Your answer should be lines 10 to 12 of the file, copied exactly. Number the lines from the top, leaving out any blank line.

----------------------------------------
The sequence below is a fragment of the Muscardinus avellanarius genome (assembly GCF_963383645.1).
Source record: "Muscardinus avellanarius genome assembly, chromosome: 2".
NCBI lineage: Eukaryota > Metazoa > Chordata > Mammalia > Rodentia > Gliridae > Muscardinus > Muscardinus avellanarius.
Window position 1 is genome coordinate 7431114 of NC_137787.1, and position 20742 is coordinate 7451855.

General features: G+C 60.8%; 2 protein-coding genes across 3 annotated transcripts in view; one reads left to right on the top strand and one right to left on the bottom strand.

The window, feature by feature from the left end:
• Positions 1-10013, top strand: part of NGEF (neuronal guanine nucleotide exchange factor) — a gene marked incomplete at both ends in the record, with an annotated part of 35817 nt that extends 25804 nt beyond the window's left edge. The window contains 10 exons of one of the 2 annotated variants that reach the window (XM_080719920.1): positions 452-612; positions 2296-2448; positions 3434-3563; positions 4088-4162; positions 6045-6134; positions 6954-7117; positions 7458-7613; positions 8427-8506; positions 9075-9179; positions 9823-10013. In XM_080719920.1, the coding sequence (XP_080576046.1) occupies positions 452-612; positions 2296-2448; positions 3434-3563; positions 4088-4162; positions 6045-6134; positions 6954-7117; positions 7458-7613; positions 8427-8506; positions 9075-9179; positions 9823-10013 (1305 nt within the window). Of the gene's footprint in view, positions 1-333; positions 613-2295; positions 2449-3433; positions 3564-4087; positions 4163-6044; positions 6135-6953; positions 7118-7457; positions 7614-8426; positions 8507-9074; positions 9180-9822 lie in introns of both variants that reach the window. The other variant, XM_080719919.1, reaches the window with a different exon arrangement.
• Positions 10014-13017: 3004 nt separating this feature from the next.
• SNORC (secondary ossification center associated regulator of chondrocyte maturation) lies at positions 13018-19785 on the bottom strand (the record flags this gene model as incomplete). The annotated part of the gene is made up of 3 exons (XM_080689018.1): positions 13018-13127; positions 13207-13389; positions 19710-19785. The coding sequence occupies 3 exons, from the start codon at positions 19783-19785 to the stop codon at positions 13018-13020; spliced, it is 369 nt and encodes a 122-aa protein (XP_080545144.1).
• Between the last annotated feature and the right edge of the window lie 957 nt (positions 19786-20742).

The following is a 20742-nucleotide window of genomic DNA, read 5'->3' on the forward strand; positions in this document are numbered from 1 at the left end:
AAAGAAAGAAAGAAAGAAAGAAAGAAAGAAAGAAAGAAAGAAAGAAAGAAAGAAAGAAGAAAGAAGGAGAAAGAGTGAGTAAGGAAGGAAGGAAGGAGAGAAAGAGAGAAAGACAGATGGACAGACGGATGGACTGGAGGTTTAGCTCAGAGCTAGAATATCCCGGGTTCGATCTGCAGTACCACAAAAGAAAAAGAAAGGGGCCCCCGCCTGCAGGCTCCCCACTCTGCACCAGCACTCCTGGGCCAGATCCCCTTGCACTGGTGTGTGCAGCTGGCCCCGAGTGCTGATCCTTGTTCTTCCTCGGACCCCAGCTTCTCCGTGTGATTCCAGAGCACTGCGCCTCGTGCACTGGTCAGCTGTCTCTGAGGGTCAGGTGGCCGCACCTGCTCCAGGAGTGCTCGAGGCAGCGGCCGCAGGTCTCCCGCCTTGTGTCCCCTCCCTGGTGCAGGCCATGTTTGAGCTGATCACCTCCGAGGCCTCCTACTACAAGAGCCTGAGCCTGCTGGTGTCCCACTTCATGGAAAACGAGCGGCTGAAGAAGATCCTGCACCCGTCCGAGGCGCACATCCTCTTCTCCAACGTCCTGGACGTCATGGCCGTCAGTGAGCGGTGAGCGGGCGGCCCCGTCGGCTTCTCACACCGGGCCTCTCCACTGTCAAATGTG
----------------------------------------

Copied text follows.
• Between the last annotated feature and the right edge of the window lie 957 nt (positions 19786-20742).

The following is a 20742-nucleotide window of genomic DNA, read 5'->3' on the forward strand; positions in this document are numbered from 1 at the left end:
AAAGAAAGAAAGAAAGAAAGAAAGAAAGAAAGAAAGAAAGAAAGAAAGAAAGAAAGAAGAAAGAAGGAGAAAGAGTGAGTAAGGAAGGAAGGAAGGAGAGAAAGAGAGAAAGACAGATGGACAGACGGATGGACTGGAGGTTTAGCTCAGAGCTAGAATATCCCGGGTTCGATCTGCAGTACCACAAAAGAAAAAGAAAGGGGCCCCCGCCTGCAGGCTCCCCACTCTGCACCAGCACTCCTGGGCCAGATCCCCTTGCACTGGTGTGTGCAGCTGGCCCCGAGTGCTGATCCTTGTTCTTCCTCGGACCCCAGCTTCTCCGTGTGATTCCAGAGCACTGCGCCTCGTGCACTGGTCAGCTGTCTCTGAGGGTCAGGTGGCCGCACCTGCTCCAGGAGTGCTCGAGGCAGCGGCCGCAGGTCTCCCGCCTTGTGTCCCCTCCCTGGTGCAGGCCATGTTTGAGCTGATCACCTCCGAGGCCTCCTACTACAAGAGCCTGAGCCTGCTGGTGTCCCACTTCATGGAAAACGAGCGGCTGAAGAAGATCCTGCACCCGTCCGAGGCGCACATCCTCTTCTCCAACGTCCTGGACGTCATGGCCGTCAGTGAGCGGTGAGCGGGCGGCCCCGTCGGCTTCTCACACCGGGCCTCTCCACTGTCAAATGTG